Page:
Would More Reform Have Been More Popular?

Atrios today:

A frustrating thing is that the administration doesn't say, "we'd like to do this but we got the best we can do," instead they say "what we did was awesome." The result is that they don't even come across as advocates for the more liberal (and quite often the more popular) position.

I share this frustration. Still, every incumbent politician in history faced with an election has regaled voters with the awesomeness of their accomplishments. When Ug was running for reelection as clan chief in 50,000 BC, he bragged about discovering fire and carving some great new wheels. He didn't mention the forest he burned down or the fact that his wheel split in two after one trip to the creek. It's not really reasonable to expect anything different during election season.

Second, Atrios links to a Dave Dayen post that links to a report that says, "A new AP poll finds that Americans who think the law should have done more outnumber those who think the government should stay out of health care by 2-to-1." And the poll does say that. However, it doesn't say what "done more" means, and the actual numbers suggest that a more liberal law wouldn't have been any more popular than what we got. Here are the basic results from the AP poll: 30% favor the healthcare reform law, 40% oppose, and 30% aren't sure. Then they asked the 70% who were opposers and not surers a second question:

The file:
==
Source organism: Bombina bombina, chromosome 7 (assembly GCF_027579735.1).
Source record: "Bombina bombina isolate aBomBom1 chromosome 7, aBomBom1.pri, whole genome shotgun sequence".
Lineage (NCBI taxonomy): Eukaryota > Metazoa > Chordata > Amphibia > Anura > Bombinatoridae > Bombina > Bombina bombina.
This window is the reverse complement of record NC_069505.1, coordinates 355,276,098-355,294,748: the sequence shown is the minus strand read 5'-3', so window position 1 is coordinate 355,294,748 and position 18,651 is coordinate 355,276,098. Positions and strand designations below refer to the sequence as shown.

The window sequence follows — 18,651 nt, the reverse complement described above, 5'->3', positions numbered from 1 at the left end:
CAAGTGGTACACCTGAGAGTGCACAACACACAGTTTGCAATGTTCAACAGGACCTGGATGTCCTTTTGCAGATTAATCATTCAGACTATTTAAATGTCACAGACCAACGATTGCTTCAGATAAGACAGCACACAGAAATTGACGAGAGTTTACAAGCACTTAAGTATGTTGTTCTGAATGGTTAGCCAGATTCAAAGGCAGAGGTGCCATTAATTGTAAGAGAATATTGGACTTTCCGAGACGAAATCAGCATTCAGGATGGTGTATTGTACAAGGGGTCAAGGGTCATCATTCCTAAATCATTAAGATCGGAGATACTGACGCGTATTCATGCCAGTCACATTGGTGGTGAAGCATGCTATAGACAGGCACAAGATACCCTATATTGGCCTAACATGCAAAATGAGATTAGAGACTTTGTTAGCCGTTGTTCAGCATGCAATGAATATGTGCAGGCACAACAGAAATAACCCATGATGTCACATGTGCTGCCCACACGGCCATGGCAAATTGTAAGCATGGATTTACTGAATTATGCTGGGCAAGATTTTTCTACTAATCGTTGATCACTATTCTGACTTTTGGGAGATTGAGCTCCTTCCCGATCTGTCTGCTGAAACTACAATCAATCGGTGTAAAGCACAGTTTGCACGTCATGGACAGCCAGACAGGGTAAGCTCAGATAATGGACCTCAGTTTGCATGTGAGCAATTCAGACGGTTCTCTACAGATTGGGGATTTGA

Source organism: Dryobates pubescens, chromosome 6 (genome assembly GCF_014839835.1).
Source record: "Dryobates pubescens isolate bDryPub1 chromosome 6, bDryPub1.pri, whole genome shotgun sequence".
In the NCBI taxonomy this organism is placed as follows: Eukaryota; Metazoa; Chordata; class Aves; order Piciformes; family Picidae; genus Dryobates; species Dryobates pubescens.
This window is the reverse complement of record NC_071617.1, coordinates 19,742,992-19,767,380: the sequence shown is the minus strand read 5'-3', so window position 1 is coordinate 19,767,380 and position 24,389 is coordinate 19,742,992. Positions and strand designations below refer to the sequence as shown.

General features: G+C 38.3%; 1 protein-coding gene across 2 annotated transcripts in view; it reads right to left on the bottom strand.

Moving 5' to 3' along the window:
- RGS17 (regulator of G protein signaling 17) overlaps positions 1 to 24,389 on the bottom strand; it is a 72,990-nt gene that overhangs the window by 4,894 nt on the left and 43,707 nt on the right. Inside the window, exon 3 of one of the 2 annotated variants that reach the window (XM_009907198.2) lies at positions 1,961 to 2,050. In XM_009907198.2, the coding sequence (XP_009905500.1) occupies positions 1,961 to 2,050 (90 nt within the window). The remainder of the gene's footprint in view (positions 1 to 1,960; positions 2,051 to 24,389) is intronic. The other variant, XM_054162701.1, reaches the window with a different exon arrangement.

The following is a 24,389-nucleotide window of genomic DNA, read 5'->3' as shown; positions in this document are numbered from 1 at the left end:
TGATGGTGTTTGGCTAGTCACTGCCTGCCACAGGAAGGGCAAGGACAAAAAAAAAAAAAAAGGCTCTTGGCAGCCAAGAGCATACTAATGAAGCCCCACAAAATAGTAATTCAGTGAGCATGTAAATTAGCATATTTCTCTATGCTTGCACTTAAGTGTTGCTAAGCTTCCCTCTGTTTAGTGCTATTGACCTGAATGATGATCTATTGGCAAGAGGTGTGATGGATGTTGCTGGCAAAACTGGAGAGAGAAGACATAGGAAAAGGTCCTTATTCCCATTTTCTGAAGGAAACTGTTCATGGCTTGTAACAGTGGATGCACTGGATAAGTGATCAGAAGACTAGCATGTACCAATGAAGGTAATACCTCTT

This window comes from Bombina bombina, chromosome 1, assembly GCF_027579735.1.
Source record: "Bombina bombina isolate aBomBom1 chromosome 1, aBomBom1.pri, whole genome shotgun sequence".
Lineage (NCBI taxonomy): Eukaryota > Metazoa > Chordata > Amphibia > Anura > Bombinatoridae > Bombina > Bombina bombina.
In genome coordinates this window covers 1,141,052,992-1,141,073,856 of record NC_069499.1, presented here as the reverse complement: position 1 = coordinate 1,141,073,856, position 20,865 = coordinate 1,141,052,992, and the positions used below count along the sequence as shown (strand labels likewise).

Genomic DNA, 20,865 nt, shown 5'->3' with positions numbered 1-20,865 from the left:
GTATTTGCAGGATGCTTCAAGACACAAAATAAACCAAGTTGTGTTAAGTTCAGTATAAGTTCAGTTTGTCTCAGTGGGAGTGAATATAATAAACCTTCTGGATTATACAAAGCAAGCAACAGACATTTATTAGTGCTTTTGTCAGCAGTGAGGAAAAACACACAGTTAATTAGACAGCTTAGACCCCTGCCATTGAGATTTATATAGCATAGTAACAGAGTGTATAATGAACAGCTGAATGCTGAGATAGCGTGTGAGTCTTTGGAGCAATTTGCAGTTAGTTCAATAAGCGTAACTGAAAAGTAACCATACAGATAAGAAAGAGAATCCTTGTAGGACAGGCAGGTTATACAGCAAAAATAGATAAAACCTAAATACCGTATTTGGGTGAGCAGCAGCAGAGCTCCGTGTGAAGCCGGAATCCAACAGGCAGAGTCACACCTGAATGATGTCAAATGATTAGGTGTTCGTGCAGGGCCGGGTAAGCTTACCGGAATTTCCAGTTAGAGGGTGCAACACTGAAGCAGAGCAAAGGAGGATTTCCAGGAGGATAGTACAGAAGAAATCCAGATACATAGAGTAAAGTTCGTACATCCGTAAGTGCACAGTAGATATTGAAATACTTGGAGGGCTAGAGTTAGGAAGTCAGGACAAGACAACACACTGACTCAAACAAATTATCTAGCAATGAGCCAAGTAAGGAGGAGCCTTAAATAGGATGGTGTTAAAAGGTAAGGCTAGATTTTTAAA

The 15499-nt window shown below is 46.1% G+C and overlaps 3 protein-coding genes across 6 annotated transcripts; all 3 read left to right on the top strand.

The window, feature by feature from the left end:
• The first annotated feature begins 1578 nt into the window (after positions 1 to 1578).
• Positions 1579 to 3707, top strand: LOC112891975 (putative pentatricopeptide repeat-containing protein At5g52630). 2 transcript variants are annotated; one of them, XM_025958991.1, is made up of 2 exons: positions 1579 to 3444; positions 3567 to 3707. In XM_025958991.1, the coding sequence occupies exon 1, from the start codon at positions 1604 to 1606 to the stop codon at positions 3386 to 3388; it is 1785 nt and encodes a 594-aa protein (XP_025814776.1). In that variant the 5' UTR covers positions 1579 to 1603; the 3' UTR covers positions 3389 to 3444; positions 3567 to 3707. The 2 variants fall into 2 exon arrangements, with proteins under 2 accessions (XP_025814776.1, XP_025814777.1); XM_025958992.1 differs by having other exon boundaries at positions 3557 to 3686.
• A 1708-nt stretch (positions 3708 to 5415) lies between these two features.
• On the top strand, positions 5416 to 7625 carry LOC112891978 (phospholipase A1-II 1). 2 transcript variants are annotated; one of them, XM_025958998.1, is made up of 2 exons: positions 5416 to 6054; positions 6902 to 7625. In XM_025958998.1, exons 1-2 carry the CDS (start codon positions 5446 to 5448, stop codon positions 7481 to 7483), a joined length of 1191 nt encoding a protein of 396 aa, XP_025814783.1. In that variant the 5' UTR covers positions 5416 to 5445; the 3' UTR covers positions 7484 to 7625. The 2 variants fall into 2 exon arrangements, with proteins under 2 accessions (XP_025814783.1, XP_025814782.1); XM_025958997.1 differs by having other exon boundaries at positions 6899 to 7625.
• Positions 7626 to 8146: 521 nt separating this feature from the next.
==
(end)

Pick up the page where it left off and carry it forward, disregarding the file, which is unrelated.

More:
So 23% of that 70% thought the law didn't do enough. That's 16%. Add that to the 30% who favor the law and you get 46%.

That leaves 54% who oppose all or most of the law. So you're still at 54%-46% opposed, and this is the best case since it's possible that making the law more liberal might also have turned some of the favorers into opposers. Of course, you can argue that this is still slightly better than 40%-30% opposed, but it's a pretty iffy thing. What's more, only 39% said they agreed with the Drum/Atrios/Dayen view that our system required a "great deal" or "a lot" of change compared to what we had before healthcare reform passed. Unfortunately, there's really not much evidence that making the law more liberal would have had a big impact on public opinion one way or the other.